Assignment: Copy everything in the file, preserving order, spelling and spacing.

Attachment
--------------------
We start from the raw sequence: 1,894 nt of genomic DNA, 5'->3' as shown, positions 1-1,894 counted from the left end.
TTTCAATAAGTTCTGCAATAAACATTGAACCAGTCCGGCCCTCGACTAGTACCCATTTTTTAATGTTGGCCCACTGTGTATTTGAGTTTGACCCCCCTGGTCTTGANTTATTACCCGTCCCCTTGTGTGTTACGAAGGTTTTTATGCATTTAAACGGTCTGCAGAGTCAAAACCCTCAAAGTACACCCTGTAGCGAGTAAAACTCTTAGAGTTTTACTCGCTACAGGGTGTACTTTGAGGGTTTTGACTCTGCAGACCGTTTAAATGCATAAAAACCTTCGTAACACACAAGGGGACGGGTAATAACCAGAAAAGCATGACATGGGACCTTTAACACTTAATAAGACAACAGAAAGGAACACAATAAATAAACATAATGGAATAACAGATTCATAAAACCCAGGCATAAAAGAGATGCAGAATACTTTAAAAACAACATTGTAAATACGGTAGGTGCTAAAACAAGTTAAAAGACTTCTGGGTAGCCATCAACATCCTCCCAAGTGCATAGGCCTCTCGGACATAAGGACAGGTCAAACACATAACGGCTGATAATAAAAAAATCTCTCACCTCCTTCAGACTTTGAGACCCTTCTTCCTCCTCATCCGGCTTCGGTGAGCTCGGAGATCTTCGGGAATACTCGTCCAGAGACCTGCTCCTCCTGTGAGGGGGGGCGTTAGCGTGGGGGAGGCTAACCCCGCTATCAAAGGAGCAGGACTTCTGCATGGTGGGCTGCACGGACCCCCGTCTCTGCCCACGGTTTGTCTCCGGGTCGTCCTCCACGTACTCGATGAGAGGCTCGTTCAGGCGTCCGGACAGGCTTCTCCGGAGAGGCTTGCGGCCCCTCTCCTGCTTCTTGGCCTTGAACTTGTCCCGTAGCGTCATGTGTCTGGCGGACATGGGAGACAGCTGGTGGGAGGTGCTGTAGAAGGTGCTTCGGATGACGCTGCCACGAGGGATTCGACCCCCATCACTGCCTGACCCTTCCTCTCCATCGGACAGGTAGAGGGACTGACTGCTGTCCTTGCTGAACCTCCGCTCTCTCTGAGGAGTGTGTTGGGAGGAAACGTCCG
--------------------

We start from the raw sequence: 1,894 nt of genomic DNA, 5'->3' as shown, positions 1-1,894 counted from the left end.
TTTCAATAAGTTCTGCAATAAACATTGAACCAGTCCGGCCCTCGACTAGTACCCATTTTTTAATGTTGGCCCACTGTGTATTTGAGTTTGACCCCCCTGGTCTTGANTTATTACCCGTCCCCTTGTGTGTTACGAAGGTTTTTATGCATTTAAACGGTCTGCAGAGTCAAAACCCTCAAAGTACACCCTGTAGCGAGTAAAACTCTTAGAGTTTTACTCGCTACAGGGTGTACTTTGAGGGTTTTGACTCTGCAGACCGTTTAAATGCATAAAAACCTTCGTAACACACAAGGGGACGGGTAATAACCAGAAAAGCATGACATGGGACCTTTAACACTTAATAAGACAACAGAAAGGAACACAATAAATAAACATAATGGAATAACAGATTCATAAAACCCAGGCATAAAAGAGATGCAGAATACTTTAAAAACAACATTGTAAATACGGTAGGTGCTAAAACAAGTTAAAAGACTTCTGGGTAGCCATCAACATCCTCCCAAGTGCATAGGCCTCTCGGACATAAGGACAGGTCAAACACATAACGGCTGATAATAAAAAAATCTCTCACCTCCTTCAGACTTTGAGACCCTTCTTCCTCCTCATCCGGCTTCGGTGAGCTCGGAGATCTTCGGGAATACTCGTCCAGAGACCTGCTCCTCCTGTGAGGGGGGGCGTTAGCGTGGGGGAGGCTAACCCCGCTATCAAAGGAGCAGGACTTCTGCATGGTGGGCTGCACGGACCCCCGTCTCTGCCCACGGTTTGTCTCCGGGTCGTCCTCCACGTACTCGATGAGAGGCTCGTTCAGGCGTCCGGACAGGCTTCTCCGGAGAGGCTTGCGGCCCCTCTCCTGCTTCTTGGCCTTGAACTTGTCCCGTAGCGTCATGTGTCTGGCGGACATGGGAGACAGCTGGTGGGAGGTGCTGTAGAAGGTGCTTCGGATGACGCTGCCACGAGGGATTCGACCCCCATCACTGCCTGACCCTTCCTCTCCATCGGACAGGTAGAGGGACTGACTGCTGTCCTTGCTGAACCTCCGCTCTCTCTGAGGAGTGTGTTGGGAGGAAACGTCCG